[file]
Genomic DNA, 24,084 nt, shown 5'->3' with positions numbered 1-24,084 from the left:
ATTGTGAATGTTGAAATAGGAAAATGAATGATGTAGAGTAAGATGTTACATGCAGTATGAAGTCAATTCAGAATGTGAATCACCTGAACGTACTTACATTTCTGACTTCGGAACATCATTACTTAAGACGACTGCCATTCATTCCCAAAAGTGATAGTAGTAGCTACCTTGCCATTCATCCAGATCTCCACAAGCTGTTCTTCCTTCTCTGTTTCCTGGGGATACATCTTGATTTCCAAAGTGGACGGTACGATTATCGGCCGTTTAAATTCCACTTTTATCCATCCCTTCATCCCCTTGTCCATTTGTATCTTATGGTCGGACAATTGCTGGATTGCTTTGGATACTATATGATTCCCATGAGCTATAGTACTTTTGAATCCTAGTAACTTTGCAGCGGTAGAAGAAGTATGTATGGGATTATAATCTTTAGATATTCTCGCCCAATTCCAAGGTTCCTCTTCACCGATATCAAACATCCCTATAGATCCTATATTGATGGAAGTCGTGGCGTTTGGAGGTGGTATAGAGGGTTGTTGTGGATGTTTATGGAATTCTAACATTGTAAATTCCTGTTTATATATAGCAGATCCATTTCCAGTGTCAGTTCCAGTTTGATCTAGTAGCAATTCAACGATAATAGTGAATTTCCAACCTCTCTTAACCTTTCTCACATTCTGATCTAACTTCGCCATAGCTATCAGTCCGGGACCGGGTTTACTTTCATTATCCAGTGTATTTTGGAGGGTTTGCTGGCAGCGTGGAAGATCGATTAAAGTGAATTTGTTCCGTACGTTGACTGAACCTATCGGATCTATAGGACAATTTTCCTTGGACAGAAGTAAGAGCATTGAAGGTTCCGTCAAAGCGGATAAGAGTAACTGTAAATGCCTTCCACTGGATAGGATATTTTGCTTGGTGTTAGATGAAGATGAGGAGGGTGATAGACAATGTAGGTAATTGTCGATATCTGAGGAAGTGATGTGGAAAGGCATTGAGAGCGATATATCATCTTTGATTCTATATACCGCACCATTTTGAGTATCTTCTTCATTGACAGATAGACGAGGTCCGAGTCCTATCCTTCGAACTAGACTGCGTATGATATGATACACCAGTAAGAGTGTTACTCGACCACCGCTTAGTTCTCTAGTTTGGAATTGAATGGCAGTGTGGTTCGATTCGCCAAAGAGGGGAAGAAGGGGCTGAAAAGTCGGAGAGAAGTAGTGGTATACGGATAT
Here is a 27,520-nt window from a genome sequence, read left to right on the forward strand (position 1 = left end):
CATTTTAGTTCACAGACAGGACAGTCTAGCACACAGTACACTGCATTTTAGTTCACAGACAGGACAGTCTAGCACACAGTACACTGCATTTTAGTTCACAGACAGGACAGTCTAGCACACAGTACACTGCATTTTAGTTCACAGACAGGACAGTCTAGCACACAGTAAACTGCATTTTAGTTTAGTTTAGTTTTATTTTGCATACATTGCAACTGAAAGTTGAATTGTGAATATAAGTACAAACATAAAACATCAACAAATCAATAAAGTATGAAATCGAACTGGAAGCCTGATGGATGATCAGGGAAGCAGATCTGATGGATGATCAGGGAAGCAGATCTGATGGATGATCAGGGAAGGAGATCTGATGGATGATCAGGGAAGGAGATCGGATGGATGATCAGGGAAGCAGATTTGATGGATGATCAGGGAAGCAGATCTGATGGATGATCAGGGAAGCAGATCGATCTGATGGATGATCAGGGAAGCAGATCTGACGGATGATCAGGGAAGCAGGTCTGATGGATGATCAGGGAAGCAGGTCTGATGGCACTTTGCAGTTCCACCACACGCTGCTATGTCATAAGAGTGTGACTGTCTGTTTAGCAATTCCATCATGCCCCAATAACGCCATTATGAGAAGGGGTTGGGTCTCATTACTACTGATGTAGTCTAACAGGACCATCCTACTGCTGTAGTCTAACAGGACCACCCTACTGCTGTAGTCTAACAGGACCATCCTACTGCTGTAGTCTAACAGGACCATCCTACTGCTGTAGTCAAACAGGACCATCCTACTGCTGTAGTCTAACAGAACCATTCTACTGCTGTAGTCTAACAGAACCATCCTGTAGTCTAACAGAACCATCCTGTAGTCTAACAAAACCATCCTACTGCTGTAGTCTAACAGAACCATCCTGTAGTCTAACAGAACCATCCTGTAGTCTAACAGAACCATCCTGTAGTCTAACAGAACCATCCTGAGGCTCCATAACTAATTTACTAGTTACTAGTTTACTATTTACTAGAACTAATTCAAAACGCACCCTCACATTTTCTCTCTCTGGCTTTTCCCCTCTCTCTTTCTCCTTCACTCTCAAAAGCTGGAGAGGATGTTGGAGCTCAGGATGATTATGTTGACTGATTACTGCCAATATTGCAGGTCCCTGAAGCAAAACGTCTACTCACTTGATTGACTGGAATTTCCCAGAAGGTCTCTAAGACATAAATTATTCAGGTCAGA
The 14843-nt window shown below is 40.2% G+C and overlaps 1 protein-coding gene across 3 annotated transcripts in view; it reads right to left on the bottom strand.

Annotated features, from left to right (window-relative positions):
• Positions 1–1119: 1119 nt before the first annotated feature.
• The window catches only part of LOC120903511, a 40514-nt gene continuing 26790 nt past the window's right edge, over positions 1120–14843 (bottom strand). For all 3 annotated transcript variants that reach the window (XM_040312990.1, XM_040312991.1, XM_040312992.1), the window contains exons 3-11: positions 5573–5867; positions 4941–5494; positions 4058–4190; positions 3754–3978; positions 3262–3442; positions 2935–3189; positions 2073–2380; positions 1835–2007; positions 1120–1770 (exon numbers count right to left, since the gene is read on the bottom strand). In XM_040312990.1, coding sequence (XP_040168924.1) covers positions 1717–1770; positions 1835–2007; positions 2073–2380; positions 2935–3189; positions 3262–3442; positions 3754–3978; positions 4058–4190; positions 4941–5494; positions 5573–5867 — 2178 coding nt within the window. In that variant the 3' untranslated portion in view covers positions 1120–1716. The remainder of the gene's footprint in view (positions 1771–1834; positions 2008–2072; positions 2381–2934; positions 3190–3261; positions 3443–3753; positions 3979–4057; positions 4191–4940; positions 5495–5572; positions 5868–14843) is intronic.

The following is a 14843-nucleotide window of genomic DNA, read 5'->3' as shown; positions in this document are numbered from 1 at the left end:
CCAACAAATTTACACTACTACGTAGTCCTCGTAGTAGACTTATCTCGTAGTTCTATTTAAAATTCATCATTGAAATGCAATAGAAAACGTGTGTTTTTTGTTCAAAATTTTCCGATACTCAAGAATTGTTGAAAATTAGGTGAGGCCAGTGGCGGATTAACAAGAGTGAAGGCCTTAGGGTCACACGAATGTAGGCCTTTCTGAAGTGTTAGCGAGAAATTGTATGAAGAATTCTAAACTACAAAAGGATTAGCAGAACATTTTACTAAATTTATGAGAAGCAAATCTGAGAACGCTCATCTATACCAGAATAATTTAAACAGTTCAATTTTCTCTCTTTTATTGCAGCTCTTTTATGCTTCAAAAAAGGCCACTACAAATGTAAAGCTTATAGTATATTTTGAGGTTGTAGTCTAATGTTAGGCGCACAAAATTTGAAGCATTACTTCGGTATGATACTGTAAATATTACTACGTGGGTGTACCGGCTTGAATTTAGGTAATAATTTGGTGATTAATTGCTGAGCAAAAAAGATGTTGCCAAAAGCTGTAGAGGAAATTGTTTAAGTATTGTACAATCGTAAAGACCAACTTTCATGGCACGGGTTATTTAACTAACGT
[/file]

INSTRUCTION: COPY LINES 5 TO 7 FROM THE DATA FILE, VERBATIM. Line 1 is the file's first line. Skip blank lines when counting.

The 14843-nt window shown below is 40.2% G+C and overlaps 1 protein-coding gene across 3 annotated transcripts in view; it reads right to left on the bottom strand.

Annotated features, from left to right (window-relative positions):
• Positions 1–1119: 1119 nt before the first annotated feature.